video footage you can think of. Promos, Matches, Highlights it is the perfect tool for any wrestling company. Use keywords in every clip to make sure your clip can be easily searched and encourage people to subscribe to your channel otherwise you will be preaching to the converted. YouTube becomes another revenue source when you run ads over your clips. Viral campaigns are fun and work when done right. #16 flickr The photo sharing site is perfect for event photos and promotional photos. All photos can be shared throughout your social media network, and you can encourage fans to post their own photos from the event. The event poster can be shared with a single link. #15 facebook events Already extremely popular to create and invite people to shows, encourage everyone involved in the show to also invite their friends and join the main Facebook page of the promotion. The key is to have regular updates featured and share information that makes the person not only click the “attending” button but also get off their seat and physically attend when the show comes around. If you have 1,000 people saying they are attending and 100 people show up then you are not using it correctly. #14 paypal This should be a promoters dream yet so many people are not using it. Paypal can accept payment for merchandise, tickets, and memberships, anything you can think of. Mobile Paypal is not far away and it can also be integrated throughout your network and websites as a payment method. Easy to setup, easy to use. Everyone should be using it. #13 google adwords Whilst not free you can offset the cost of an Adwords account with an Adsense account. Not making sense? Adwords are those ads that appear at the top of search results after you do a Google Search. Adsense are ads that appear within a website in a banner or text ad. Use both and you will be ahead of the pack.

#12 foursquare Foursquare is a perfect tool for events as it uses your location to run ads and features, meaning you can promote directly to those who are physically at the event or near the area. Nobody has quite worked out how powerful this tool is yet, but location based applications are going to be the next big thing. Setup a Foursquare location for your event to offer anyone within 1km of the area a special discount on tickets and promote your show to them. Encourage everyone to “Check In” to your show as soon as they arrive to the venue. #11 facebook places Like Foursquare but you can tag other friends when checking in. This means you can provide a special group discount for those who tag friends, or a special ticket offer for the fan that brings the most friends to the show. Eg. “Tag 5 friends with you to receive a free drink” - “Tag 10 friends for free entry on the next show”. #10 facebook groups A brand new feature of Facebook is the groups section which is a perfect way of communicating with a select group of fans, members, or even your own promotional team to keep them up to date on activities. By linking to Foursquare you have both a virtual place and physical place to meet and communicate. Perfect for street teams! #9 blogs By having talent post regular blogs leading up to a match or by having a storyline that is played out both online and offline is a powerful tool which people can subscribe to and can also be shared via your website. Popular blogs can feature advertising which then becomes another revenue source. #8 giga alerts Want to know when your event is mentioned by someone else in a website or article? Setup a Giga alert via Google that emails you as soon as your name is mentioned. 43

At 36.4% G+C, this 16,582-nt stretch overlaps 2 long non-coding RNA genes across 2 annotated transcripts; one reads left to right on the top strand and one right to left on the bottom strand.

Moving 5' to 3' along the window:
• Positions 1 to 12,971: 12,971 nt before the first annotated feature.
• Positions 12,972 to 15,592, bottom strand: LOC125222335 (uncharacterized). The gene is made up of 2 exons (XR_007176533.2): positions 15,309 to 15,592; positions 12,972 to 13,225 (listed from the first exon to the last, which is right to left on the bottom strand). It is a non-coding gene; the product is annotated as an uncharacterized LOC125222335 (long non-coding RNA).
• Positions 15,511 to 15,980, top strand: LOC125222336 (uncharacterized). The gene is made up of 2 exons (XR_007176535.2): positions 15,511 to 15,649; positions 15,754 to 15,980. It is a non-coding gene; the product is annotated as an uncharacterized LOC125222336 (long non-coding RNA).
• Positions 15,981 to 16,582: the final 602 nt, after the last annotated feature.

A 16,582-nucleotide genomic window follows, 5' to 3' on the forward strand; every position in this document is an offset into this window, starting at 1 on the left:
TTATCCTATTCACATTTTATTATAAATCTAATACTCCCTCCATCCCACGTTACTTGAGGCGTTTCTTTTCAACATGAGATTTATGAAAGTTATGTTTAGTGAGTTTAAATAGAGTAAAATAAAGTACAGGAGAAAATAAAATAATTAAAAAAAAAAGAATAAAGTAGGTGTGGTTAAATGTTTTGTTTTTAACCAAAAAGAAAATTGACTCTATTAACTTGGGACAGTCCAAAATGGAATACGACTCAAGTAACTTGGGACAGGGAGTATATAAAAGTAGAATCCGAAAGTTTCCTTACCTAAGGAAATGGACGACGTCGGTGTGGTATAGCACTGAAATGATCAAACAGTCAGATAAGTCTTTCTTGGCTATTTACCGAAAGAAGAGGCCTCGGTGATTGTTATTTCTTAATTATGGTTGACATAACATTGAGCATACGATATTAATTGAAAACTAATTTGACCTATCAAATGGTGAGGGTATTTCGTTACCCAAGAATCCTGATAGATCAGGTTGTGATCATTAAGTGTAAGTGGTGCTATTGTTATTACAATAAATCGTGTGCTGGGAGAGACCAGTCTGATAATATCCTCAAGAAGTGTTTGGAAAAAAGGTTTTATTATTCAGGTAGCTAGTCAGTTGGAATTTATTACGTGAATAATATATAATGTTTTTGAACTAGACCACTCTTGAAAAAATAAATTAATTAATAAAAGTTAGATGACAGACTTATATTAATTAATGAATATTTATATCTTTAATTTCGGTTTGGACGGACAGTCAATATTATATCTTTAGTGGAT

#7 google maps How many times have you tried to explain to someone where your event actually is taking place or where your wrestling school is located. Get yourself onto Google maps to share the link and send directions out via mobile or email. Google Places is your friend. #6 email It may not be a social tool but if you haven’t got a database together by now then you’re living in the past. Use an EDM platform that connects to your website so fans can subscribe to your monthly e-Newsletter or send out special email alerts about your show. There are plenty of free email platforms available. No longer do you need to BCC your entire database! #5 google apps Another dream for promoters, a free integrated “in the cloud” solution that can run your company, and with no cost! You can virtually run your entire event with Gmail, Google Calendar, Google Docs, and Google Sites - just get it! #4 addthis When you start to build up your network you really need to link everything together, at the same time you want your fans to talk about you and spread the word. The best way is using a sharing widget, so fans can post your news and event information to their own blogs and Facebook. Check out AddThis - #3 hoot suite The easiest way to integrate your social networking is by running it all from the one application, saving valuable time in the process. A great piece of software is Hoot Suite ( a dashboard for all of your new social networking tools. Download now! #2 twitter Twitter can be a promoters dream yet a nightmare to monitor at the same time with both talent posting updates alongside fans. Using a 44